Carbs - The Alzheimers Connection!
Scientists have discovered that a high fat, low carbohydrate diet improves
Alzheimer's disease in mice and say the study results may also have
implications for dieters.
The researchers found that mice bred with the mouse version of Alzheimer's
disease showed improvements in their condition when treated with a
high-fat, low-carbohydrate diet.
what do you want to do Marty?
I don't know, what do you want to do?
I don't know. I have Alzheimers.
Ahhhh, all those carbs!
What's a carb?
oh, stale bread. Grains.
Huh. That's all I eat!
That's precisely my POINT!
The recently published report showed that a brain protein, amyloid-beta,
which is an indicator of Alzheimer's disease, was reduced in mice on the
so-called ketogenic diet
The finding by Samuel Henderson, from Accera, Inc., Colorado and colleagues
from Belgium, contradict previous studies suggesting a negative effect of
fat on Alzheimer's disease.
The authors say their work supports the premise that key aspects of
Alzheimer's disease can be altered by changes in metabolism, and also
highlights the 'interaction of dietary components and how such components
influence the metabolic state'.
The authors believe that insulin and the related hormone, insulin-related
growth factor-1 (IGF-1), are the key players.
Insulin, which is often regarded as a storage hormone, since it promotes
deposition of fat, may also work to encourage amyloid-beta production.
According to Richard Feinman, editor of the journal Nutrition and
Metabolism, who explains the relation between nutrients, that if fat is the
bomb, then insulin (from carbohydrate) is the fuse.
Most studies of the harmful effects of fat have been done in the presence
of high carbohydrate.
If carbs are high, dietary fat is not oxidized and is instead stored as
However when carbohydrates are very low and fat is high, compounds called
ketone bodies are generated (ketosis) and these compounds may play a role
in the reduction seen in amyloid-beta.
In association with a group from the University of Washington, led by Dr.
Suzanne Craft, Henderson has previously shown cognitive improvement in
patients with mild Alzheimer's disease who were given a diet that raises
Feinman also says, in an accompanying editorial, that although it is too
early to tell how the results will fit into the treatment of Alzheimer's
disease, the implication for diet in general is also important.
The importance of insulin as a control element is the basis of popular
weight-loss diets based on carbohydrate restriction, and such diets allow
dieters to regulate fat and calorie intake by appetite alone as long as
carbohydrate intake remains minimal.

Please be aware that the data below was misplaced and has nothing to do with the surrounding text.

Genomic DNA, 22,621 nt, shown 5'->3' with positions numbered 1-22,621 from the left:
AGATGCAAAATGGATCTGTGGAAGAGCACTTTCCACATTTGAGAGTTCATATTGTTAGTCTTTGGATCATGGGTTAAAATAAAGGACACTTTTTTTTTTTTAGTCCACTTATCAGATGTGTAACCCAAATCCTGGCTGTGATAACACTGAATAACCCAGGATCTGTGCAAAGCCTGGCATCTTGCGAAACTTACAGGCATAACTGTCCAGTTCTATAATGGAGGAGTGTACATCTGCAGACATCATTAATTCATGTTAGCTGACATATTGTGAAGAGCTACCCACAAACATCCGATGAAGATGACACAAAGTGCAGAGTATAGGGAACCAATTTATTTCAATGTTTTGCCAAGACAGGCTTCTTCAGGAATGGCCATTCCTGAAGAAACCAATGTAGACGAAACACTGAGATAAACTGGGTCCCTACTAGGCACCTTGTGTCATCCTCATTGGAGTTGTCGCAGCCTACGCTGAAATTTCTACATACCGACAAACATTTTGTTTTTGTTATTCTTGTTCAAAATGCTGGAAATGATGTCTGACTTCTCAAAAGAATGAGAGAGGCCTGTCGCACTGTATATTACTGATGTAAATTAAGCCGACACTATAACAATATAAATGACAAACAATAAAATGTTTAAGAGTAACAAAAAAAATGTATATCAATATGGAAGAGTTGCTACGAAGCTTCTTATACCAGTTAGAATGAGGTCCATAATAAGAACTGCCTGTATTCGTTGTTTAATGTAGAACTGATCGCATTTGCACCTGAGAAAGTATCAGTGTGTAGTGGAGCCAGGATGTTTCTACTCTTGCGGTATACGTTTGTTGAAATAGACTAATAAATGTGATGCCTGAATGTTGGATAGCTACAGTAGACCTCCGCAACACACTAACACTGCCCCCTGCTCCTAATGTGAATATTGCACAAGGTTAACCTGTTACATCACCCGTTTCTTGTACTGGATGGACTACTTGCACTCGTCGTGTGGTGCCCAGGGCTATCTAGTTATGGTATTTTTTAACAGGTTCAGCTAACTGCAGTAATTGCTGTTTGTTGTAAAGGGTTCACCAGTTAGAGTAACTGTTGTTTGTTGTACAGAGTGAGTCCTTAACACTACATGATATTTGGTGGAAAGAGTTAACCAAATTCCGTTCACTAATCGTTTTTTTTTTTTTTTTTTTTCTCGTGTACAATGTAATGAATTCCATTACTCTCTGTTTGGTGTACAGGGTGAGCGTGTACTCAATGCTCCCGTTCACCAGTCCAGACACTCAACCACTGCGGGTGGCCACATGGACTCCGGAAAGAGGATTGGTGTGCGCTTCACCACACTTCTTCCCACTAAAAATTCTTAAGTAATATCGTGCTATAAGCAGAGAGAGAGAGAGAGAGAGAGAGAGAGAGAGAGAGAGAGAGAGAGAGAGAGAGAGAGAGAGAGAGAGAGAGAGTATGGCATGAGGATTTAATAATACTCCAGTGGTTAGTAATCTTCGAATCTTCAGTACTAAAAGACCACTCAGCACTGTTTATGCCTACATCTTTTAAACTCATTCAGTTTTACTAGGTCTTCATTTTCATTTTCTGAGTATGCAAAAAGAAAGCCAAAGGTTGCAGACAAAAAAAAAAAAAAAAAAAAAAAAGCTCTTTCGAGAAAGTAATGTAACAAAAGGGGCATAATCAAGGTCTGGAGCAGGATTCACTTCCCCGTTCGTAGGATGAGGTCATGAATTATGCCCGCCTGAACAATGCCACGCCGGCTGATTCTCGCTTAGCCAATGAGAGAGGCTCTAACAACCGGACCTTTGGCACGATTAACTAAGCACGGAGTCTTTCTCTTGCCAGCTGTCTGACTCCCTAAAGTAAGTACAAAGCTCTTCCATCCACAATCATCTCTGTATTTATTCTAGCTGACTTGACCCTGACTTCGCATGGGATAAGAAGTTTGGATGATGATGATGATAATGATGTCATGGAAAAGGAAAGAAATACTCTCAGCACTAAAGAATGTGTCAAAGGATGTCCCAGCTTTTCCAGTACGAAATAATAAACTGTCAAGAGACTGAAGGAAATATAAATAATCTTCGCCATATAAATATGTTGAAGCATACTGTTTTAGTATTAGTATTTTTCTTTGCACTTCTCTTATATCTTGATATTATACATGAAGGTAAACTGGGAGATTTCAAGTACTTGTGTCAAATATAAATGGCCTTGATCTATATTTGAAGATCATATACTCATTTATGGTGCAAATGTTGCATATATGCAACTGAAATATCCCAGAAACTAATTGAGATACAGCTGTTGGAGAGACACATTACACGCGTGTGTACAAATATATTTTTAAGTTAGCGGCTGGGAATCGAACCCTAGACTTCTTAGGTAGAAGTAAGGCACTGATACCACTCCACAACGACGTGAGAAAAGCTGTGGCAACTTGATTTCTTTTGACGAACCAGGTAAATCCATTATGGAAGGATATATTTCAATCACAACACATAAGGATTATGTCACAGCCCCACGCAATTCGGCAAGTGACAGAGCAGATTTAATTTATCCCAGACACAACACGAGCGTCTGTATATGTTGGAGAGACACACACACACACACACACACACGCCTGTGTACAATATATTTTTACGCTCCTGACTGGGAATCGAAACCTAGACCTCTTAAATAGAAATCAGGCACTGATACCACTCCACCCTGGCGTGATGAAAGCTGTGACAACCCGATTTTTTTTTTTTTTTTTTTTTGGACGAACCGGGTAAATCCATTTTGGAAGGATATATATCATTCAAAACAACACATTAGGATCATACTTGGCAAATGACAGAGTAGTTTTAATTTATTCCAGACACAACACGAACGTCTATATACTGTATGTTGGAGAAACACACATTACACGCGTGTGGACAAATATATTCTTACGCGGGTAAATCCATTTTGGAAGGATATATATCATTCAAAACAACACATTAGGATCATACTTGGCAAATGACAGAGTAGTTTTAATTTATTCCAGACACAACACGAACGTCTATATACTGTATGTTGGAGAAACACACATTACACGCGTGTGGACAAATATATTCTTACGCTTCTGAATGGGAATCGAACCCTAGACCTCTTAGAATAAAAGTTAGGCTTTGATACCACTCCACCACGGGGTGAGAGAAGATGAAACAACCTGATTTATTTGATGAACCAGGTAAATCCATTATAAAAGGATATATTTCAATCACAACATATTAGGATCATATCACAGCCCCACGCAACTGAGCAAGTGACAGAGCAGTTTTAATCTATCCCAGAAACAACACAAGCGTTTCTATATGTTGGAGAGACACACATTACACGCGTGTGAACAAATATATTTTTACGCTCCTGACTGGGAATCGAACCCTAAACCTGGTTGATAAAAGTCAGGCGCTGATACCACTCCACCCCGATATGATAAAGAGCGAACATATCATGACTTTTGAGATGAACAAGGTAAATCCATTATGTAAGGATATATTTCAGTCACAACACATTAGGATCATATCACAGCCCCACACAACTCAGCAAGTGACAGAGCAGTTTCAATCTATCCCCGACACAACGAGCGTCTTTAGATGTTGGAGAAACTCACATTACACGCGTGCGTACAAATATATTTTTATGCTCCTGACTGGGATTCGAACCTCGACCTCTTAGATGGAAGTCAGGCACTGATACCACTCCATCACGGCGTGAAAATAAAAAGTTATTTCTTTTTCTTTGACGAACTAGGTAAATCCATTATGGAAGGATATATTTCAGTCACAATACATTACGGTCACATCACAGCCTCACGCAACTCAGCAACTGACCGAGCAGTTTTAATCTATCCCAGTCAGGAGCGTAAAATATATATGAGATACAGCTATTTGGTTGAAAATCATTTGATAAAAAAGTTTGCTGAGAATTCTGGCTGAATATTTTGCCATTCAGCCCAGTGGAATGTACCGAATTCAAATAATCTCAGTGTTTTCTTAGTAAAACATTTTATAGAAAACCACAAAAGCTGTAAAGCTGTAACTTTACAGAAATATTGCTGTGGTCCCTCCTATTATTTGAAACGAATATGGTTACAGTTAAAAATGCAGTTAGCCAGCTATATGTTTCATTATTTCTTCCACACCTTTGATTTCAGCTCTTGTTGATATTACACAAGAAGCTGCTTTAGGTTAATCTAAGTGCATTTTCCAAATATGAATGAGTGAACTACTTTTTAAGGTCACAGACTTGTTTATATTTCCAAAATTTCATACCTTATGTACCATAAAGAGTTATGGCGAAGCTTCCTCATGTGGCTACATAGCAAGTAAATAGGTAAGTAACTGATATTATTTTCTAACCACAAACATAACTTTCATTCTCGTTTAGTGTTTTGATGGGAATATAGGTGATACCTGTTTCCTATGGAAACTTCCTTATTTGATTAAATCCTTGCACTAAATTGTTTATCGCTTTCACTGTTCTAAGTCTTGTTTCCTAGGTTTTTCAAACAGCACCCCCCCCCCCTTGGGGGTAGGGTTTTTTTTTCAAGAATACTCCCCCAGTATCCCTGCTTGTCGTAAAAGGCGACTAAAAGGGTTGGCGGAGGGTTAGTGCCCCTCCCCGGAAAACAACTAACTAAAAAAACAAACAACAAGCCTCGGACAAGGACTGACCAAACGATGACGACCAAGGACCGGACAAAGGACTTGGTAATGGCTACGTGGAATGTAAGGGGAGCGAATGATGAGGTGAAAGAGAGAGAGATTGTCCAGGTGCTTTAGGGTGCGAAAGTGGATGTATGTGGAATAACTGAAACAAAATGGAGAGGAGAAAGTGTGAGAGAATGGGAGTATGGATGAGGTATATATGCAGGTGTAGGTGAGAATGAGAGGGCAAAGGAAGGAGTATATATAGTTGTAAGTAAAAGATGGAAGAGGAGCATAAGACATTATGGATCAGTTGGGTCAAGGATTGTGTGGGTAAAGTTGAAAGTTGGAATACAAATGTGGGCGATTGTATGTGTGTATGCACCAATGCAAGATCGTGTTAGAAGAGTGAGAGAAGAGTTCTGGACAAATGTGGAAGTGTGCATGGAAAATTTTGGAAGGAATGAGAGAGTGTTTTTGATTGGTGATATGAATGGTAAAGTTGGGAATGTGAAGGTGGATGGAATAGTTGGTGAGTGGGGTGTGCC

Feinman says that the study by Henderson and colleagues is one of several
recent studies that point the way to understanding metabolism beyond the
issues surrounding simple fat reduction.
Do Carbs, Calories Affect Alzheimer's Risk?
Cutting Calories, Carbohydrates Lowered Risk in Animal Study
By Miranda Hitti
WebMD Health News
Jan. 13, 2005 - Reducing calorie and carbohydrate intake may affect
Alzheimer's disease risk.
In a recent experiment, mice eating fewer calories and carbohydrates than
those allowed to eat all they wanted showed no signs of Alzheimer's-like
disease, even though they had been bred to have the condition.
But don't jump to conclusions. It's too soon to know if the same is true
for people, says psychiatry professor Giulio Maria Pasinetti, MD, PhD.
"While it is far too early for us to make specific recommendations for
human diets, these findings provide the first solid evidence that dietary
changes may prove to be a new approach to treatment and prevention of this
devastating disease," says Pasinetti in a news release.
Pasinetti and colleagues from New York's Mount Sinai Medical School
conducted the experiment. Their findings are due to appear in February in
The FJ Express.
Fewer Carbs and Calories
The researchers wanted to see if cutting calories was beneficial against
Alzheimer's. Other studies have suggested that consuming too many calories
might be an Alzheimer's risk factor.
"There is epidemiological evidence that humans who consume reduced calorie
diets have a lower incidence of Alzheimer's disease," says Pasinetti in the
Pasinetti's team used mice bred to have an Alzheimer's-like brain disease.
When the mice were 3 months old, the researchers divided them into two
groups. One group ate a standard rodent diet. The other mice got 30% fewer
calories. Calories were trimmed by reducing carbohydrates. Protein, fat,
cholesterol, vitamins, and minerals were the same in both groups of mice.
After nine months, the mice brains were examined. The low-calorie, low-carb
group "almost completely" avoided forming plaque in their brains, say the
researchers. The same sort of plaque has been found in deceased Alzheimer's
The low-carb, low-calorie mice also matured normally and maintained a
"This rather mild change in diet resulted in a remarkable measure of
disease prevention," says Pasinetti in the news release.
The mice on the standard rodent diet weren't as fortunate. They got no
dietary protection against their brain disease. They also gained weight.
The low-calorie, low-carb diet may have unleashed a helpful chemical chain
reaction. The low-calorie, low-carb mice had higher levels of a chemical
that may break down plaque's building blocks. That could have thwarted the
plaque components before they had a chance to aggregate and clog the brain.
The researchers don't know that for sure. It's possible that the
low-calorie diet influenced the brain in other ways. But there's enough
reason to keep studying diet and Alzheimer's, they conclude.
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